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Publication numberUS7876795 B2
Publication typeGrant
Application numberUS 11/206,505
Publication dateJan 25, 2011
Filing dateAug 18, 2005
Priority dateAug 19, 2004
Fee statusPaid
Also published asUS20060056466
Publication number11206505, 206505, US 7876795 B2, US 7876795B2, US-B2-7876795, US7876795 B2, US7876795B2
InventorsGregory Belenky, John D. Bruno, Mikhail V. Kisin, Serge Luryi, Leon Shterengas, Sergey Suchalkin, Richard L. Tober
Original AssigneeMaxion Technologies, Inc., The Research Foundation Of State University Of New York
Export CitationBiBTeX, EndNote, RefMan
External Links: USPTO, USPTO Assignment, Espacenet
Semiconductor light source with electrically tunable emission wavelength
US 7876795 B2
Abstract
A semiconductor light source comprises a substrate, lower and upper claddings, a waveguide region with imbedded active area, and electrical contacts to provide voltage necessary for the wavelength tuning. The active region includes single or several heterojunction periods sandwiched between charge accumulation layers. Each of the active region periods comprises higher and lower affinity semiconductor layers with type-II band alignment. The charge carrier accumulation in the charge accumulation layers results in electric field build-up and leads to the formation of generally triangular electron and hole potential wells in the higher and lower affinity layers. Nonequillibrium carriers can be created in the active region by means of electrical injection or optical pumping. The ground state energy in the triangular wells and the radiation wavelength can be tuned by changing the voltage drop across the active region.
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Claims(13)
1. A tunable semiconductor laser comprising:
an optically active region including at least one type-II heterojunction comprising a first layer with high electron affinity and second layer with low electron affinity such that the energy separation between electrons in the first layer and holes in the second layer is less than semiconductor bandgaps of both the first and the second layers;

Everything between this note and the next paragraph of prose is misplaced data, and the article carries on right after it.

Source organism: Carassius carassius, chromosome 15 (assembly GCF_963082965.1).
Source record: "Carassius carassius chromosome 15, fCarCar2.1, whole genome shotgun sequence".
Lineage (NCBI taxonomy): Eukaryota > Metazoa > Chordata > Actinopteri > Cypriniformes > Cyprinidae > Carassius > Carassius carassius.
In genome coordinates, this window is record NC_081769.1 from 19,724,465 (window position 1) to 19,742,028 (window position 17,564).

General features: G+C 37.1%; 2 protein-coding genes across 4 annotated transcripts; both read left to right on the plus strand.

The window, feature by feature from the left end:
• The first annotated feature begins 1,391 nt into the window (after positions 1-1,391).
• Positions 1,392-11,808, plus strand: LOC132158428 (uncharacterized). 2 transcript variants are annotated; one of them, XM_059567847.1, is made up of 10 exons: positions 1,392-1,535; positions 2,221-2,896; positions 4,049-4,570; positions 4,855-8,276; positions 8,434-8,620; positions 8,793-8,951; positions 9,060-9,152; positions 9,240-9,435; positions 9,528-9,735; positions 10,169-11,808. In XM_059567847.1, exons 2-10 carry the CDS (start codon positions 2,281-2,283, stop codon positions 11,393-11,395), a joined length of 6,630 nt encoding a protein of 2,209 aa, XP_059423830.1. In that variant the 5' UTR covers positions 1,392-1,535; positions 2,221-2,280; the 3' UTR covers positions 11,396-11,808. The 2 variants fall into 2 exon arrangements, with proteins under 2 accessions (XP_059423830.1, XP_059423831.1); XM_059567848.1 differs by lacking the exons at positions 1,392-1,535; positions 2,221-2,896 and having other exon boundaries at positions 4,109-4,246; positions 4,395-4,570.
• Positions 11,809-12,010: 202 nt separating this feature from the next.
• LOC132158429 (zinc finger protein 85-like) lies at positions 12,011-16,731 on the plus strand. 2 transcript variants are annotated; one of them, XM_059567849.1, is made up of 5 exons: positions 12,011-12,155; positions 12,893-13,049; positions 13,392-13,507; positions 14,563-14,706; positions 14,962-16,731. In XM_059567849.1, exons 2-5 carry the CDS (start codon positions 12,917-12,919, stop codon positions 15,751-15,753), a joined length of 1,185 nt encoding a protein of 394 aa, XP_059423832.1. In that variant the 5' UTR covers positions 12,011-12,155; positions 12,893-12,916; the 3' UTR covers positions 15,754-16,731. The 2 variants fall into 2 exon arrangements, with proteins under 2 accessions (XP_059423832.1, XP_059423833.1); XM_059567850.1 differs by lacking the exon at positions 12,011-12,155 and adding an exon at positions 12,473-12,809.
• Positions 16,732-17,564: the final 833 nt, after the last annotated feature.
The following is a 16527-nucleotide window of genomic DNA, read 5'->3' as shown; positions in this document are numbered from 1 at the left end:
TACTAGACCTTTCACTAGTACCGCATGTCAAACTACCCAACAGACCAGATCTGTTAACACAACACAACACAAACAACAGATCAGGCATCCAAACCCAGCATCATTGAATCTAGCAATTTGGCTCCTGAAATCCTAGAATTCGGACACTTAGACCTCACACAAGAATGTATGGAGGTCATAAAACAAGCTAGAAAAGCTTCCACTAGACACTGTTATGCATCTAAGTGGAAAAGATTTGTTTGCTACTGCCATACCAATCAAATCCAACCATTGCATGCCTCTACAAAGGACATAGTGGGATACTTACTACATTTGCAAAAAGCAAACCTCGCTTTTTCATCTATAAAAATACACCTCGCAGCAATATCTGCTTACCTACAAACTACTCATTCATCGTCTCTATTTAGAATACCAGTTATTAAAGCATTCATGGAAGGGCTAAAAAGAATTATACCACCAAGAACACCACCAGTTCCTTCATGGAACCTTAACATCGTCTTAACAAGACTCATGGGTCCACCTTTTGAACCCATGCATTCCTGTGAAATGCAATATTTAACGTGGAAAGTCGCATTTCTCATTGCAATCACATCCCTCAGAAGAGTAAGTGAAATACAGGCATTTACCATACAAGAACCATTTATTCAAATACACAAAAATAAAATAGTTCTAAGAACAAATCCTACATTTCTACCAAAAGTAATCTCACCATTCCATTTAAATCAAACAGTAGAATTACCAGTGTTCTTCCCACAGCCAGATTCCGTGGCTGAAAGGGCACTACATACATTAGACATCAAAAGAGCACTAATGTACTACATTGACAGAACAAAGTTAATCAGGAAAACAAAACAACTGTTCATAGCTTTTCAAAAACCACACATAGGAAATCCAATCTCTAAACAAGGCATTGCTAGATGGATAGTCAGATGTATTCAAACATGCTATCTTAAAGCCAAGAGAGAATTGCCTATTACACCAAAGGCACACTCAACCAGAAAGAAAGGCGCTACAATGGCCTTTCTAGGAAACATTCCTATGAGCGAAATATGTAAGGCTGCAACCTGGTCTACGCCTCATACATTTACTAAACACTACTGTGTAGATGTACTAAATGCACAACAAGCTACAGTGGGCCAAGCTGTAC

means for pumping electrons in the first layer and holes in the second layer by applying a bias current to the optically active region with a pair of conducting layers disposed on opposite sides of the optically active region; and
means for modulating a transverse electric field in the first layer by changing the bias current that is applied to the optically active region by the pair of conducting layers to thereby modulate wavelengths of laser light emitted in a lasing optical transition between electrons in the first layer and holes in the second layer after a lasing threshold of the laser is achieved.
2. The tunable semiconductor laser of claim 1, wherein the pair of conducting layers comprise dimensionally quantized quantum wells.
3. The tunable semiconductor laser of claim 2, wherein the dimensionally quantized quantum wells form a graded-gap injector.
4. The tunable semiconductor laser of claim 1, wherein the pair of conducting layers are further separated from the optically active region by semiconductor barrier layers.
5. The tunable semiconductor laser of claim 4, wherein at least one of the semiconductor barrier layers blocks carrier injection.
6. The tunable semiconductor laser of claim 4, wherein at least one of the semiconductor barrier layers is transparent for carrier injection.
7. The tunable semiconductor laser of claim 1, wherein the optically active region comprises a plurality of heterojunction periods.
8. The tunable semiconductor laser of claim 7, wherein the heterojunctions are substantially identical to each other.
9. The tunable semiconductor laser of claim 7, wherein a number of the heterojunctions is selected to optimize optical gain of the semiconductor laser.
10. The tunable semiconductor laser of claim 1, wherein the optically active region comprises a plurality of different heterojunction periods, and the energy separation between electrons in the first layer and holes in the second layer is different in at least two of the heterojunctions.
11. The tunable semiconductor laser of claim 1, wherein the means for pumping electrons in the first layer and holes in the second layer comprises optical pumping by photons absorbed in the first layer and/or the second layer.
12. The tunable semiconductor laser of claim 1, wherein the means for pumping electrons in the first layer and holes in the second layer comprises diode injection current.
13. The tunable semiconductor laser of claim 1, further comprising a resonant optical cavity providing positive feedback for laser generation.
Description
CROSS-REFERENCE TO RELATED APPLICATIONS

This application claims the benefit of U.S. Provisional Patent Application Ser. No. 60/602,750 filed Aug. 19, 2004, which is incorporated herein by reference.

GOVERNMENT CONTRACT